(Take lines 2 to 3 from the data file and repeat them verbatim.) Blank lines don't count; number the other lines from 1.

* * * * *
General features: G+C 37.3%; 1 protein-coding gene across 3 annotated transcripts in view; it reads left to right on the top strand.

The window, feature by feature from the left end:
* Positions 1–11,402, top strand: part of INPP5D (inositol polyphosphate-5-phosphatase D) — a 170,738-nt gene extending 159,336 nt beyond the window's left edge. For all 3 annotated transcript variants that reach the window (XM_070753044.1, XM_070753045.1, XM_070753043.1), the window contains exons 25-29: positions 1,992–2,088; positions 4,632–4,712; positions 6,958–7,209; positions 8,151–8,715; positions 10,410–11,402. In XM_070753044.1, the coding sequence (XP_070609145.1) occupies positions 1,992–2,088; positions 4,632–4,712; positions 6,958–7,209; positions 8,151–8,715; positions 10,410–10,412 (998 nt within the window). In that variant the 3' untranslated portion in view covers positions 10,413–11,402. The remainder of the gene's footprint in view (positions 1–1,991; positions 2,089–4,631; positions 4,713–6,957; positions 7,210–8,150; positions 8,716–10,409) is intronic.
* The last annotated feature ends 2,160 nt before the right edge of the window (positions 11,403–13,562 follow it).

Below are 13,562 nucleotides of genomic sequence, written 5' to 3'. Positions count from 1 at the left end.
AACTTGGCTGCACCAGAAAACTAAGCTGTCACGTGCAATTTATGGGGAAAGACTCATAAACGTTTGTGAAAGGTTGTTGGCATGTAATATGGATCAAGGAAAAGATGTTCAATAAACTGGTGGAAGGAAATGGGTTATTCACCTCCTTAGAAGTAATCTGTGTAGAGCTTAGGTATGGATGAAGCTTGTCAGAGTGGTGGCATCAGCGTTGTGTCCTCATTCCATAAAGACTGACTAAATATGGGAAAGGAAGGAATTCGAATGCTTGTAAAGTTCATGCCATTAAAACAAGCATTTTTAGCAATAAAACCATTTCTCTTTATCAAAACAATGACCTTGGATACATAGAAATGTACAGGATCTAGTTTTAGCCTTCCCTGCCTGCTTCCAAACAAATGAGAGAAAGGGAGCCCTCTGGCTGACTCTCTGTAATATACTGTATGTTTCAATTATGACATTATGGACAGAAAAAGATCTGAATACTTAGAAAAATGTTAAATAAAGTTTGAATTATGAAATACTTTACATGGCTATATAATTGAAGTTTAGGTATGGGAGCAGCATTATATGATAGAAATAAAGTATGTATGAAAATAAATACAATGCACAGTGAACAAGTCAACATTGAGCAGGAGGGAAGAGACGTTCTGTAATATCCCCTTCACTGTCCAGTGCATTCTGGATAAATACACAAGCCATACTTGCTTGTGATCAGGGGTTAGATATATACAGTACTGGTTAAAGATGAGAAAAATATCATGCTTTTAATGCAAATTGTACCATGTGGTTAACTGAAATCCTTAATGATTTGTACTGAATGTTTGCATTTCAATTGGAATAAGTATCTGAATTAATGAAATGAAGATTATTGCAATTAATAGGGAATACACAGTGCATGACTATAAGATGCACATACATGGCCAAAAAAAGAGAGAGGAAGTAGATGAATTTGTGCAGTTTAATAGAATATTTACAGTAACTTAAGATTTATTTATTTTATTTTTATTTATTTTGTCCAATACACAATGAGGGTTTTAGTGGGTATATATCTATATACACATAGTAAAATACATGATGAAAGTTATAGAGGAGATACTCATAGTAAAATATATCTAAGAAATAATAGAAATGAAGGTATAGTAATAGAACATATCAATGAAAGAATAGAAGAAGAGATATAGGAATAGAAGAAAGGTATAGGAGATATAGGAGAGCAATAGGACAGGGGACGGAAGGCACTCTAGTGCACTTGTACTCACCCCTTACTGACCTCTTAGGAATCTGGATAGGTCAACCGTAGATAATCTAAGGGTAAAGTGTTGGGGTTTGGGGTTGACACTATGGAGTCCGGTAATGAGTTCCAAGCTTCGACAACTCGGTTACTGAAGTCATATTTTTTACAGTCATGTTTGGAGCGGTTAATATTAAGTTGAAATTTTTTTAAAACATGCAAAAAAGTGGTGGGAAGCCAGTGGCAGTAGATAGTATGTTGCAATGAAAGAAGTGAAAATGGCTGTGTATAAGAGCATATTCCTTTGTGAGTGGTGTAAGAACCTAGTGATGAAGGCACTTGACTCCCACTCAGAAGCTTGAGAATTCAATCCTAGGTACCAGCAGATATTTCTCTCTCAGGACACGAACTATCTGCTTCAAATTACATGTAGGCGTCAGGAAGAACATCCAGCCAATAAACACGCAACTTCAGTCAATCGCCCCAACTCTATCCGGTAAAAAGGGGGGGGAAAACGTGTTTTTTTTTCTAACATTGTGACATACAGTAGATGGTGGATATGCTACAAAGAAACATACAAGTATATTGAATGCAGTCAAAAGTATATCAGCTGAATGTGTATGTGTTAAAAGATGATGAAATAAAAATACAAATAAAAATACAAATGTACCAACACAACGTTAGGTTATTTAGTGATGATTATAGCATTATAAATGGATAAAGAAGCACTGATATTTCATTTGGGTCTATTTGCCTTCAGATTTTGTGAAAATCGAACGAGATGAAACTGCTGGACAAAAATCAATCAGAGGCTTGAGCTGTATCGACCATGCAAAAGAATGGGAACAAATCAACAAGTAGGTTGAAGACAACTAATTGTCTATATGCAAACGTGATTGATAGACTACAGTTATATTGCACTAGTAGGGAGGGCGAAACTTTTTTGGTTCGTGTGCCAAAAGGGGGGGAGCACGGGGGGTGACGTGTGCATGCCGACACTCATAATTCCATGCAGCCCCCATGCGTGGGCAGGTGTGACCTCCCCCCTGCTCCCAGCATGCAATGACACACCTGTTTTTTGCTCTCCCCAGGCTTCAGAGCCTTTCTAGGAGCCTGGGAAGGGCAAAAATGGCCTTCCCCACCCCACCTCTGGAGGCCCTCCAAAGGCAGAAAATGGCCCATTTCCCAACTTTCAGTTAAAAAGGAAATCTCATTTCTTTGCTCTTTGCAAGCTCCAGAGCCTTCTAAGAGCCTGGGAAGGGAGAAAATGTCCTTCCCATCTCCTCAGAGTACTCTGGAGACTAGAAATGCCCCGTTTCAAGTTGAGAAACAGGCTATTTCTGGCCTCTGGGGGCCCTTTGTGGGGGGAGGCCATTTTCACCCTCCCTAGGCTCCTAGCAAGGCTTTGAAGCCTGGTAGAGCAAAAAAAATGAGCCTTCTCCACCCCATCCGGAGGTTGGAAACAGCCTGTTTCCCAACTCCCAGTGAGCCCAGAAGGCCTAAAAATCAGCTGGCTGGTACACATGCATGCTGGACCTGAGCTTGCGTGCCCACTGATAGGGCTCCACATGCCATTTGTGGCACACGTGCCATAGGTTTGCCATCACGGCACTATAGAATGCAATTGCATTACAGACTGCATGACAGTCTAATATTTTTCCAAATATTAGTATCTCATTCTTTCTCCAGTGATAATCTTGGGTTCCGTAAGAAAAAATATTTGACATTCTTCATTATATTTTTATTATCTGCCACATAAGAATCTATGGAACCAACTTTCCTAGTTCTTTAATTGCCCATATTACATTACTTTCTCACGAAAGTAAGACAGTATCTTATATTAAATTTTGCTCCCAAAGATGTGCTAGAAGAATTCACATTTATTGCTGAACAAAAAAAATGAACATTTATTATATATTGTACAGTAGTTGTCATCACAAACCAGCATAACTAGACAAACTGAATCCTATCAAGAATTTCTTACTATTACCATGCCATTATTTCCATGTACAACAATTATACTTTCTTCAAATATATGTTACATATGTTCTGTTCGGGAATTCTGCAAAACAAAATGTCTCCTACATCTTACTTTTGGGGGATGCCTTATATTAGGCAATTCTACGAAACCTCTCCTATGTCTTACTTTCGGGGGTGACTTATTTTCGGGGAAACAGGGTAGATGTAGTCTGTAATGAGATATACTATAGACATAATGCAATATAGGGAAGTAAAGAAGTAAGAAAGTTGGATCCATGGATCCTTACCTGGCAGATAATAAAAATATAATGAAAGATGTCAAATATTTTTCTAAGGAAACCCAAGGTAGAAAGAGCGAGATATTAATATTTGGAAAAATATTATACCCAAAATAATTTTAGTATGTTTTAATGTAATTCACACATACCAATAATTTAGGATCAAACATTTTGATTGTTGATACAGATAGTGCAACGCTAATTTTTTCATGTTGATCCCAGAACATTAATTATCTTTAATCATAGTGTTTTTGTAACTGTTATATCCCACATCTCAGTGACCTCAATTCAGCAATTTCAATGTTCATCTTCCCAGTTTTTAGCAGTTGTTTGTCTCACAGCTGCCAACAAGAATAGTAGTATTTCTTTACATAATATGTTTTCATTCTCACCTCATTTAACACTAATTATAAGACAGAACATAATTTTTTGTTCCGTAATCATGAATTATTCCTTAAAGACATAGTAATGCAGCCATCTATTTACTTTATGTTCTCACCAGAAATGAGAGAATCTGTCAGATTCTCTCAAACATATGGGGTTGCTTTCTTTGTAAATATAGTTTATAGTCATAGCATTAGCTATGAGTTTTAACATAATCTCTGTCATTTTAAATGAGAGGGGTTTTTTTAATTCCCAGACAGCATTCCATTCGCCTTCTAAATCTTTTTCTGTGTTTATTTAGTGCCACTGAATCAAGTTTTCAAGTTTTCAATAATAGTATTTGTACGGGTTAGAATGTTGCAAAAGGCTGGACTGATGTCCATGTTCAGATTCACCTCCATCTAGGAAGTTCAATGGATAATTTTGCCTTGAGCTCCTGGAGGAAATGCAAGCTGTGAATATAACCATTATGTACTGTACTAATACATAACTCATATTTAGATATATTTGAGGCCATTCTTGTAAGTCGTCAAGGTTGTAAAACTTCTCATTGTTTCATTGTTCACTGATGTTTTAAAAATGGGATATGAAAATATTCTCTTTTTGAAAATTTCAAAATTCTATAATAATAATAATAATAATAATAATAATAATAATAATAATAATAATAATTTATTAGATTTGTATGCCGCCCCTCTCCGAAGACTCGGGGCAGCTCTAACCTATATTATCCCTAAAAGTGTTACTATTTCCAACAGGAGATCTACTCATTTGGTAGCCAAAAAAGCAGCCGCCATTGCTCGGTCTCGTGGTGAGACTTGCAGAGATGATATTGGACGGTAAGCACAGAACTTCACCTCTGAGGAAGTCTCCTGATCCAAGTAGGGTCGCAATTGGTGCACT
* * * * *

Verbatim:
The window, feature by feature from the left end:
* Positions 1–11,402, top strand: part of INPP5D (inositol polyphosphate-5-phosphatase D) — a 170,738-nt gene extending 159,336 nt beyond the window's left edge. For all 3 annotated transcript variants that reach the window (XM_070753044.1, XM_070753045.1, XM_070753043.1), the window contains exons 25-29: positions 1,992–2,088; positions 4,632–4,712; positions 6,958–7,209; positions 8,151–8,715; positions 10,410–11,402. In XM_070753044.1, the coding sequence (XP_070609145.1) occupies positions 1,992–2,088; positions 4,632–4,712; positions 6,958–7,209; positions 8,151–8,715; positions 10,410–10,412 (998 nt within the window). In that variant the 3' untranslated portion in view covers positions 10,413–11,402. The remainder of the gene's footprint in view (positions 1–1,991; positions 2,089–4,631; positions 4,713–6,957; positions 7,210–8,150; positions 8,716–10,409) is intronic.